Don't worry, he said yes.
I think I have to start this by stating that I never considered myself a Feminist. When I was growing up, my exposure to feminism was about radical anarchy: bra burning, protesting the wage gap, foregoing shaving (Ok, I’ll admit - I don’t really ever shave my legs, but that’s less of a feminist stance and more a combination of laziness, my blonde leg hair, and my access to pants and tights).
This may partly have to do with where I grew up (in California) where white women (which I am) have it pretty good. I mean, apart from the fact that we only recently got free access to birth control, and the wage gap is still a thing. But I can imagine if I had grown up somewhere where women are treated like property, where walking outside alone is a radical statement, I may have considered myself an extreme feminist.
So although my decision to propose to my pre-husband wasn’t a feminist one, I can see why people react that way - and maybe it has more to do with my own feminism than I realize.
It’s crazy to me that in 2018, in the US, women are more on fire than ever. What an incredible time to be alive. We are founding tech companies, making breakthroughs in science and architecture and all of these fields that are traditionally male-dominated. We are raising children alone, we are marrying other women. We are coming out in the millions to protest for human rights of all shapes and sizes.
And yet, this concept of the woman standing up and saying to a man “I want to spend the rest of my life with you” is still so radical that people are amazed when they learn that I was the one who proposed. Because even though I own my own company, and take birth control, and don’t shave my legs, the basic concept of the man deciding when it’s time to get married is still very alive and very well.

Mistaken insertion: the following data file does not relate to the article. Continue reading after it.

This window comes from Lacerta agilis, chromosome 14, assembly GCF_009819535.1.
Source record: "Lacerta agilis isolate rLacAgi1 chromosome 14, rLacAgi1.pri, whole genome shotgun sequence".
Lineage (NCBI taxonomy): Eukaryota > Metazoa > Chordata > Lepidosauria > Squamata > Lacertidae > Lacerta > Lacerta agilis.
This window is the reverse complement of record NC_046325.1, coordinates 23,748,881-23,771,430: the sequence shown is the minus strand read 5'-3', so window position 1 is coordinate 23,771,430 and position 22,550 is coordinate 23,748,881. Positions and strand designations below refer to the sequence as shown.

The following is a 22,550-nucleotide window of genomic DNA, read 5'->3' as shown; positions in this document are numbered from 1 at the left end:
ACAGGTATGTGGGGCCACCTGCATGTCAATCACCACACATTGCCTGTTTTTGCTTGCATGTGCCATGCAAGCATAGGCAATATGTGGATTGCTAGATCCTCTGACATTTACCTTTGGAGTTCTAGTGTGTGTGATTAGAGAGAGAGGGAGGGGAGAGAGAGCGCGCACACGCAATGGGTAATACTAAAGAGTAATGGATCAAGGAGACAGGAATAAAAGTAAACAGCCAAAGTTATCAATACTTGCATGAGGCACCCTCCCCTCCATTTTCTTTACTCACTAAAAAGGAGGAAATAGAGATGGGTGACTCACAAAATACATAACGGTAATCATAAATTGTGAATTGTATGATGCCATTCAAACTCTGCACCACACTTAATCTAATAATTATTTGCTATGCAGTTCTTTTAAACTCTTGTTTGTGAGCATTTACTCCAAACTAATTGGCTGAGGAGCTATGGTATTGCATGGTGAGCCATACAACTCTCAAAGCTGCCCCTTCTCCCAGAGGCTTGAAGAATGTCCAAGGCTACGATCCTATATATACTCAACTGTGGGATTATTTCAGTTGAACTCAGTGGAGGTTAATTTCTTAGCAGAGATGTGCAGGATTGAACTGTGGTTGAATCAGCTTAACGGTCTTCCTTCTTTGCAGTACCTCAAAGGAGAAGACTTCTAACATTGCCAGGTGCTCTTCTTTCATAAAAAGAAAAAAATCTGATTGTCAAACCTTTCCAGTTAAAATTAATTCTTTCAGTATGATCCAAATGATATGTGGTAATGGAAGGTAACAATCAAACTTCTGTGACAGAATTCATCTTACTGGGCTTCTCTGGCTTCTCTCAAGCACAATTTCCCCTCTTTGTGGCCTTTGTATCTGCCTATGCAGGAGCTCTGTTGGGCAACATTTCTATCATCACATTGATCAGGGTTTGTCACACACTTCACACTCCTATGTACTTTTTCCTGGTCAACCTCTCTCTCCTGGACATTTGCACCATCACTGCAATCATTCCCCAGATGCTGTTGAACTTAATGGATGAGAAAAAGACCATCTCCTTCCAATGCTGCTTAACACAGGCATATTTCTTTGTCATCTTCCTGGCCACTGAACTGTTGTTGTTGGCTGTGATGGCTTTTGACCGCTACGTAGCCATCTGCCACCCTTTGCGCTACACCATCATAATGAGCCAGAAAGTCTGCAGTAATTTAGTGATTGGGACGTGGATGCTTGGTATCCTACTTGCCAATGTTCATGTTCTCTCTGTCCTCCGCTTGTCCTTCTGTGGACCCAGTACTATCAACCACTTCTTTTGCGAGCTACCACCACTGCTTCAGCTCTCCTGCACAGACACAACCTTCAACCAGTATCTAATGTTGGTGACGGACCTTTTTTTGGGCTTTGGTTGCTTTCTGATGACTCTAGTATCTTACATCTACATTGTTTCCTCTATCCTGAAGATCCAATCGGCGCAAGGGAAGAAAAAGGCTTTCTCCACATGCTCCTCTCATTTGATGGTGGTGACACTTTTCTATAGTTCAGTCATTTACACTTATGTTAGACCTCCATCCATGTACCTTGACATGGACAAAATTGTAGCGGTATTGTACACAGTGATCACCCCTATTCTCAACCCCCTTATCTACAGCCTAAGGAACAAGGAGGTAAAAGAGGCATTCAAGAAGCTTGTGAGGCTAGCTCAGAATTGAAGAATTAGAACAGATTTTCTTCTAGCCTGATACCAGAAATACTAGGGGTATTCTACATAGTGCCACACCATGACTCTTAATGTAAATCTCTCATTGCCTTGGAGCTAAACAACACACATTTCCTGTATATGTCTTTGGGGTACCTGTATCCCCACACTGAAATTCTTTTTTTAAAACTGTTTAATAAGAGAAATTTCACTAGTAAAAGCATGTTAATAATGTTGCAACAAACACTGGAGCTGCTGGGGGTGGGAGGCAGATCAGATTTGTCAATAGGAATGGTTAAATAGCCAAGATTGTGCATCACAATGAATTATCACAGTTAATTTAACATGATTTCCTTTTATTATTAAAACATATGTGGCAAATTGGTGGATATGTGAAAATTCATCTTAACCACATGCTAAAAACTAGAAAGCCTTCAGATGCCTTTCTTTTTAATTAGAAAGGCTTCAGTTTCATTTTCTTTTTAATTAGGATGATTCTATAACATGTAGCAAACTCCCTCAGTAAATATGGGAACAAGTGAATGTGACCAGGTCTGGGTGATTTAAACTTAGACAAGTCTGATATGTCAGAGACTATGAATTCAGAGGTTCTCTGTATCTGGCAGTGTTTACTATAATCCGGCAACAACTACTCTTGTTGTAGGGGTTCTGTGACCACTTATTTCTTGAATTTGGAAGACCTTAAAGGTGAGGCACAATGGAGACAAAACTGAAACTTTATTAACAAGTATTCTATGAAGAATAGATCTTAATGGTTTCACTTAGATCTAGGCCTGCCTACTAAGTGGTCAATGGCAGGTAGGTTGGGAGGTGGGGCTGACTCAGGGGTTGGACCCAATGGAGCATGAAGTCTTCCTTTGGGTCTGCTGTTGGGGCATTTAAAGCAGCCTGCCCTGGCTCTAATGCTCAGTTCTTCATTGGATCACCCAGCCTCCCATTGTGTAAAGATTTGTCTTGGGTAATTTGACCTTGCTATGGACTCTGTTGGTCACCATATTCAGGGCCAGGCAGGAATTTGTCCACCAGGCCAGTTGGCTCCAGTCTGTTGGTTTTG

We sit back, and we hope. We give ultimatums. We gossip with our friends about when he might pop the question, and what we might say if he does. We go on vacation and with every sunset, with every mountain top hike, we think, “is this it?!”
And I have to admit: it’s fucking terrifying to propose, no matter what your gender. I have been with my pre-husband for nine and a half years, and my squirrel brain was still freaking out. What if this changes everything? What if I’m messing it all up? What if he’s not really that serious - will we just keep on going as if nothing happened, and try again later?
In the end I didn’t propose on a mountaintop, or during the sunset on the beach (although I had meant to, and then chickened out for NO REASON other than nerves). I had a fancy box, that had an engraved tie bar inside (an engagement thing). I took him on a trip to Mexico and we stayed in a fancy hotel. And I proposed on the balcony of said fancy hotel, after night had fallen and the ocean waves crashed in the distance.
I don’t have an engagement ring, and I don’t want one (did you know that the concept of an engagement ring was invented in the 40’s by the diamond industry, to sell more diamonds?). We aren’t having a traditional wedding, and I won’t be wearing a white dress. I am standing up and saying “this is what I want” and he is meeting me there. We are traveling down this road together hand-in-hand, on equal footing and with equal input.
I don’t think you have to propose to your significant other to empower yourself in this way, but I do hope my story can inspire you to step into your life in ways you always believed were impossible, or untraditional, or terrifying.
Yes, as women we have a crazy hard time asking for what we want. Yes, it’s terrifying to have that kind of conversation with a man. But if we don’t start asking, and start making ourselves heard, we are perpetuating the myth that women need permission from men to live their lives.
This isn’t about dominating men or declaring that we don’t need them at all. This is about stepping up and saying “I see you; do you see me too?”